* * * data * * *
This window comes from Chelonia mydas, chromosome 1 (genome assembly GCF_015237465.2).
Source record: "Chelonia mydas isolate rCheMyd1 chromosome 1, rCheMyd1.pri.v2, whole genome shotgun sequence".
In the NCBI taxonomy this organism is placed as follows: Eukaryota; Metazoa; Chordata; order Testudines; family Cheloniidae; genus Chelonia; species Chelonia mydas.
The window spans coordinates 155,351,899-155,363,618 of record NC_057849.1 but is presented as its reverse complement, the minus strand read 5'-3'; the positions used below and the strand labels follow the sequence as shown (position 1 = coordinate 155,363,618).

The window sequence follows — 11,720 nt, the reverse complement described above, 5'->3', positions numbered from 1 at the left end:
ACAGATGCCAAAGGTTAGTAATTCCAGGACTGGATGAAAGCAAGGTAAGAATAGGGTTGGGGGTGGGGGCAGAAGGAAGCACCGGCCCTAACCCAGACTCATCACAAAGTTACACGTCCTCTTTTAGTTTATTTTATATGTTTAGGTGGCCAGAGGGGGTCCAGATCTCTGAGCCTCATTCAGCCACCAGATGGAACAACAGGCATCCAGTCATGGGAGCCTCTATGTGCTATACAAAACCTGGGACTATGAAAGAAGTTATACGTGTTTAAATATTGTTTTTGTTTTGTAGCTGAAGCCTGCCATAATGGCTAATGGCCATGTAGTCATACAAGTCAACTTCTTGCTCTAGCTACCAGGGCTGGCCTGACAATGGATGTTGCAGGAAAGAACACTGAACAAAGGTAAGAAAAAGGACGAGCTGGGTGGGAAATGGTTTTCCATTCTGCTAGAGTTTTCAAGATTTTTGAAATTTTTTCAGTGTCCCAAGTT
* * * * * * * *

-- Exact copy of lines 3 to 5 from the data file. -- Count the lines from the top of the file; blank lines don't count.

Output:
In the NCBI taxonomy this organism is placed as follows: Eukaryota; Metazoa; Chordata; order Testudines; family Cheloniidae; genus Chelonia; species Chelonia mydas.
The window spans coordinates 155,351,899-155,363,618 of record NC_057849.1 but is presented as its reverse complement, the minus strand read 5'-3'; the positions used below and the strand labels follow the sequence as shown (position 1 = coordinate 155,363,618).

The window sequence follows — 11,720 nt, the reverse complement described above, 5'->3', positions numbered from 1 at the left end: